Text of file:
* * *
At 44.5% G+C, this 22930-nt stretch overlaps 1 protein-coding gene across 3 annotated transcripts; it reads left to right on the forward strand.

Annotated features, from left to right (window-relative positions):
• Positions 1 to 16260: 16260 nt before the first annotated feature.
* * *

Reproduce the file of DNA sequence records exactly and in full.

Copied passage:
At 44.5% G+C, this 22930-nt stretch overlaps 1 protein-coding gene across 3 annotated transcripts; it reads left to right on the forward strand.

Annotated features, from left to right (window-relative positions):
• Positions 1 to 16260: 16260 nt before the first annotated feature.